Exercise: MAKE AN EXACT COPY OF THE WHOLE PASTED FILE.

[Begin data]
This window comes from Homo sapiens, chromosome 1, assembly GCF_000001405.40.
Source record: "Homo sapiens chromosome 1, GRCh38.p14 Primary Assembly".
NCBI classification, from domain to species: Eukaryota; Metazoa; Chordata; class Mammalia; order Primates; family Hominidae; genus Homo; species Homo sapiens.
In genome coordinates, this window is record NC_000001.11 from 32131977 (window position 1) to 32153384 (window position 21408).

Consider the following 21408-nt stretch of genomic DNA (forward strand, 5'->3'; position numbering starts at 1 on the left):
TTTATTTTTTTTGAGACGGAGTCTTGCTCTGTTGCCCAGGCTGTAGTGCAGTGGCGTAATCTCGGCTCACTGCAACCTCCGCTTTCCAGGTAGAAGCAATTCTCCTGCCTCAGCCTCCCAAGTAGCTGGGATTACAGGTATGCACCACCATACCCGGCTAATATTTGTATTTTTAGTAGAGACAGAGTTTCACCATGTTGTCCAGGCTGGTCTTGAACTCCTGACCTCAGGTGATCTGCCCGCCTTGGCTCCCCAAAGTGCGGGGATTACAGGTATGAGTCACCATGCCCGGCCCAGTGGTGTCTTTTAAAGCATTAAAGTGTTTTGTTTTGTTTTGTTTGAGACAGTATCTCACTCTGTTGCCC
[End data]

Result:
This window comes from Homo sapiens, chromosome 1, assembly GCF_000001405.40.
Source record: "Homo sapiens chromosome 1, GRCh38.p14 Primary Assembly".
NCBI classification, from domain to species: Eukaryota; Metazoa; Chordata; class Mammalia; order Primates; family Hominidae; genus Homo; species Homo sapiens.
In genome coordinates, this window is record NC_000001.11 from 32131977 (window position 1) to 32153384 (window position 21408).

Consider the following 21408-nt stretch of genomic DNA (forward strand, 5'->3'; position numbering starts at 1 on the left):
TTTATTTTTTTTGAGACGGAGTCTTGCTCTGTTGCCCAGGCTGTAGTGCAGTGGCGTAATCTCGGCTCACTGCAACCTCCGCTTTCCAGGTAGAAGCAATTCTCCTGCCTCAGCCTCCCAAGTAGCTGGGATTACAGGTATGCACCACCATACCCGGCTAATATTTGTATTTTTAGTAGAGACAGAGTTTCACCATGTTGTCCAGGCTGGTCTTGAACTCCTGACCTCAGGTGATCTGCCCGCCTTGGCTCCCCAAAGTGCGGGGATTACAGGTATGAGTCACCATGCCCGGCCCAGTGGTGTCTTTTAAAGCATTAAAGTGTTTTGTTTTGTTTTGTTTGAGACAGTATCTCACTCTGTTGCCC